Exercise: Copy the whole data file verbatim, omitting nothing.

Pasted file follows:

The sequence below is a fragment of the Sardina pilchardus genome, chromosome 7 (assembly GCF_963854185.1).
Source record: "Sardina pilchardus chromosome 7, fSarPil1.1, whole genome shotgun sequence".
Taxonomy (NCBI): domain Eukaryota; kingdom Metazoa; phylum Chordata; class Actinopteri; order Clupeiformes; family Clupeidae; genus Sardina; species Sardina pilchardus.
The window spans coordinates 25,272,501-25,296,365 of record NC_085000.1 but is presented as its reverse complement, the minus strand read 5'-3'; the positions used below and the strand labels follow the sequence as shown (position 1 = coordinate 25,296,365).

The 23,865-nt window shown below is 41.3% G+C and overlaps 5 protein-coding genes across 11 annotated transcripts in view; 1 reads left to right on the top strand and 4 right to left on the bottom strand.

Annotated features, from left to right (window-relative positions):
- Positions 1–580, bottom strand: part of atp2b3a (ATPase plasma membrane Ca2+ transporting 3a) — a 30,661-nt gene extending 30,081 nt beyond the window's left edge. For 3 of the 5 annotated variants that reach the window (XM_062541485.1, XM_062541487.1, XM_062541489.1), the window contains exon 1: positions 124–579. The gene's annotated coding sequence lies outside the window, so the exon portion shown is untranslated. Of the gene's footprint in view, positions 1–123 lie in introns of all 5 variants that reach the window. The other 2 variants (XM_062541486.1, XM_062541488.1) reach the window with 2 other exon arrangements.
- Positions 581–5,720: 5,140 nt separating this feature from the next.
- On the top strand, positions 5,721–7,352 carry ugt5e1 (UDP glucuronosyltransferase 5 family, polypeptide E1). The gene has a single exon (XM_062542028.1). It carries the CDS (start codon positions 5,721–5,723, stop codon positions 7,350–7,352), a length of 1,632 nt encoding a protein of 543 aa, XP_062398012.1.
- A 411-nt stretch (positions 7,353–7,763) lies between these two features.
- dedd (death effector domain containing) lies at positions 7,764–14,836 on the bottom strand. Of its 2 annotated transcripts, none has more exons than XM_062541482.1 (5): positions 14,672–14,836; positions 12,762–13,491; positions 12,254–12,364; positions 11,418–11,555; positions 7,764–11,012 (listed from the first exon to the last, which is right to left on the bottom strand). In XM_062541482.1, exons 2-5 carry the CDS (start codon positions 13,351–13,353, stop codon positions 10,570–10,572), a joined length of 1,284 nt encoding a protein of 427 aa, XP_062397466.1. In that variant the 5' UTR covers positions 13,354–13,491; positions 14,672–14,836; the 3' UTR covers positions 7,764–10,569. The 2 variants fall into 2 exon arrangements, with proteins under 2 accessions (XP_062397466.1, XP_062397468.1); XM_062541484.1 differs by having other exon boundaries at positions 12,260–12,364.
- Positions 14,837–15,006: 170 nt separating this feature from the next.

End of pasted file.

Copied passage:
The sequence below is a fragment of the Sardina pilchardus genome, chromosome 7 (assembly GCF_963854185.1).
Source record: "Sardina pilchardus chromosome 7, fSarPil1.1, whole genome shotgun sequence".
Taxonomy (NCBI): domain Eukaryota; kingdom Metazoa; phylum Chordata; class Actinopteri; order Clupeiformes; family Clupeidae; genus Sardina; species Sardina pilchardus.
The window spans coordinates 25,272,501-25,296,365 of record NC_085000.1 but is presented as its reverse complement, the minus strand read 5'-3'; the positions used below and the strand labels follow the sequence as shown (position 1 = coordinate 25,296,365).

The 23,865-nt window shown below is 41.3% G+C and overlaps 5 protein-coding genes across 11 annotated transcripts in view; 1 reads left to right on the top strand and 4 right to left on the bottom strand.

Annotated features, from left to right (window-relative positions):
- Positions 1–580, bottom strand: part of atp2b3a (ATPase plasma membrane Ca2+ transporting 3a) — a 30,661-nt gene extending 30,081 nt beyond the window's left edge. For 3 of the 5 annotated variants that reach the window (XM_062541485.1, XM_062541487.1, XM_062541489.1), the window contains exon 1: positions 124–579. The gene's annotated coding sequence lies outside the window, so the exon portion shown is untranslated. Of the gene's footprint in view, positions 1–123 lie in introns of all 5 variants that reach the window. The other 2 variants (XM_062541486.1, XM_062541488.1) reach the window with 2 other exon arrangements.
- Positions 581–5,720: 5,140 nt separating this feature from the next.
- On the top strand, positions 5,721–7,352 carry ugt5e1 (UDP glucuronosyltransferase 5 family, polypeptide E1). The gene has a single exon (XM_062542028.1). It carries the CDS (start codon positions 5,721–5,723, stop codon positions 7,350–7,352), a length of 1,632 nt encoding a protein of 543 aa, XP_062398012.1.
- A 411-nt stretch (positions 7,353–7,763) lies between these two features.
- dedd (death effector domain containing) lies at positions 7,764–14,836 on the bottom strand. Of its 2 annotated transcripts, none has more exons than XM_062541482.1 (5): positions 14,672–14,836; positions 12,762–13,491; positions 12,254–12,364; positions 11,418–11,555; positions 7,764–11,012 (listed from the first exon to the last, which is right to left on the bottom strand). In XM_062541482.1, exons 2-5 carry the CDS (start codon positions 13,351–13,353, stop codon positions 10,570–10,572), a joined length of 1,284 nt encoding a protein of 427 aa, XP_062397466.1. In that variant the 5' UTR covers positions 13,354–13,491; positions 14,672–14,836; the 3' UTR covers positions 7,764–10,569. The 2 variants fall into 2 exon arrangements, with proteins under 2 accessions (XP_062397466.1, XP_062397468.1); XM_062541484.1 differs by having other exon boundaries at positions 12,260–12,364.
- Positions 14,837–15,006: 170 nt separating this feature from the next.